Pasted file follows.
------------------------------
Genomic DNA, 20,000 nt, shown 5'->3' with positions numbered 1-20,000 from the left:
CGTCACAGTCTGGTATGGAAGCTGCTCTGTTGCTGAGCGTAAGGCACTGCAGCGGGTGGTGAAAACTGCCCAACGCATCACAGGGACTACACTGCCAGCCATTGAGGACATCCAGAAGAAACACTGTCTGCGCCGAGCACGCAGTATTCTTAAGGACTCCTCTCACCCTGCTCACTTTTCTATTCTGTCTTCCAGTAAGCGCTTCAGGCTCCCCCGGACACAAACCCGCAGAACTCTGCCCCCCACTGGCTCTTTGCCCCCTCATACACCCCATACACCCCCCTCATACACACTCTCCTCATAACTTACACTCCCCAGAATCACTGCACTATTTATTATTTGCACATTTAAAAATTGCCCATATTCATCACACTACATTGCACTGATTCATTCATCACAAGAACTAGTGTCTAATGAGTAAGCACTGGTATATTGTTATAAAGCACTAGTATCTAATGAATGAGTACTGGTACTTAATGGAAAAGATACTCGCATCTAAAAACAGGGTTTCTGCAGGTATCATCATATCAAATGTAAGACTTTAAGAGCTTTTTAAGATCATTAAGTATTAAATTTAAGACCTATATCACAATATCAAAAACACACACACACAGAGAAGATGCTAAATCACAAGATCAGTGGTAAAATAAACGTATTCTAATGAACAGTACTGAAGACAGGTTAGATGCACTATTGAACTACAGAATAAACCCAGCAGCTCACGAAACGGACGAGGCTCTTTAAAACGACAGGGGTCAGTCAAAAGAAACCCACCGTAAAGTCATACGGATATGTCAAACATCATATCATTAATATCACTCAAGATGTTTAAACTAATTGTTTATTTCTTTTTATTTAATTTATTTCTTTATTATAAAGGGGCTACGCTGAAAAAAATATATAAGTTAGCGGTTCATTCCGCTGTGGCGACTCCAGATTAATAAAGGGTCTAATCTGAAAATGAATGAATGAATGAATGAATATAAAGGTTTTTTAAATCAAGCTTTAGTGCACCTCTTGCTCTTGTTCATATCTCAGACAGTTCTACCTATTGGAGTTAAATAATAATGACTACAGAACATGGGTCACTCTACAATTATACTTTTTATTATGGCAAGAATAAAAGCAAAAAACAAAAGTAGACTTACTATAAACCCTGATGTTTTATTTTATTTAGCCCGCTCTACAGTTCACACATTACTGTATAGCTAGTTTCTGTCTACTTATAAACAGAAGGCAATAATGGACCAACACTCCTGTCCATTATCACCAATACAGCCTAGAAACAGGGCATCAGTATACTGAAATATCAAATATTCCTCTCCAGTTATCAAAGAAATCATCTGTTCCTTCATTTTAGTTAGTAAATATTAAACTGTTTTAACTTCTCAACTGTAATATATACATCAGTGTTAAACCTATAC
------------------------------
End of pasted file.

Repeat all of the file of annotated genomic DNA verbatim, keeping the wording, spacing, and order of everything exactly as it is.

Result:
Genomic DNA, 20,000 nt, shown 5'->3' with positions numbered 1-20,000 from the left:
CGTCACAGTCTGGTATGGAAGCTGCTCTGTTGCTGAGCGTAAGGCACTGCAGCGGGTGGTGAAAACTGCCCAACGCATCACAGGGACTACACTGCCAGCCATTGAGGACATCCAGAAGAAACACTGTCTGCGCCGAGCACGCAGTATTCTTAAGGACTCCTCTCACCCTGCTCACTTTTCTATTCTGTCTTCCAGTAAGCGCTTCAGGCTCCCCCGGACACAAACCCGCAGAACTCTGCCCCCCACTGGCTCTTTGCCCCCTCATACACCCCATACACCCCCCTCATACACACTCTCCTCATAACTTACACTCCCCAGAATCACTGCACTATTTATTATTTGCACATTTAAAAATTGCCCATATTCATCACACTACATTGCACTGATTCATTCATCACAAGAACTAGTGTCTAATGAGTAAGCACTGGTATATTGTTATAAAGCACTAGTATCTAATGAATGAGTACTGGTACTTAATGGAAAAGATACTCGCATCTAAAAACAGGGTTTCTGCAGGTATCATCATATCAAATGTAAGACTTTAAGAGCTTTTTAAGATCATTAAGTATTAAATTTAAGACCTATATCACAATATCAAAAACACACACACACAGAGAAGATGCTAAATCACAAGATCAGTGGTAAAATAAACGTATTCTAATGAACAGTACTGAAGACAGGTTAGATGCACTATTGAACTACAGAATAAACCCAGCAGCTCACGAAACGGACGAGGCTCTTTAAAACGACAGGGGTCAGTCAAAAGAAACCCACCGTAAAGTCATACGGATATGTCAAACATCATATCATTAATATCACTCAAGATGTTTAAACTAATTGTTTATTTCTTTTTATTTAATTTATTTCTTTATTATAAAGGGGCTACGCTGAAAAAAATATATAAGTTAGCGGTTCATTCCGCTGTGGCGACTCCAGATTAATAAAGGGTCTAATCTGAAAATGAATGAATGAATGAATGAATATAAAGGTTTTTTAAATCAAGCTTTAGTGCACCTCTTGCTCTTGTTCATATCTCAGACAGTTCTACCTATTGGAGTTAAATAATAATGACTACAGAACATGGGTCACTCTACAATTATACTTTTTATTATGGCAAGAATAAAAGCAAAAAACAAAAGTAGACTTACTATAAACCCTGATGTTTTATTTTATTTAGCCCGCTCTACAGTTCACACATTACTGTATAGCTAGTTTCTGTCTACTTATAAACAGAAGGCAATAATGGACCAACACTCCTGTCCATTATCACCAATACAGCCTAGAAACAGGGCATCAGTATACTGAAATATCAAATATTCCTCTCCAGTTATCAAAGAAATCATCTGTTCCTTCATTTTAGTTAGTAAATATTAAACTGTTTTAACTTCTCAACTGTAATATATACATCAGTGTTAAACCTATAC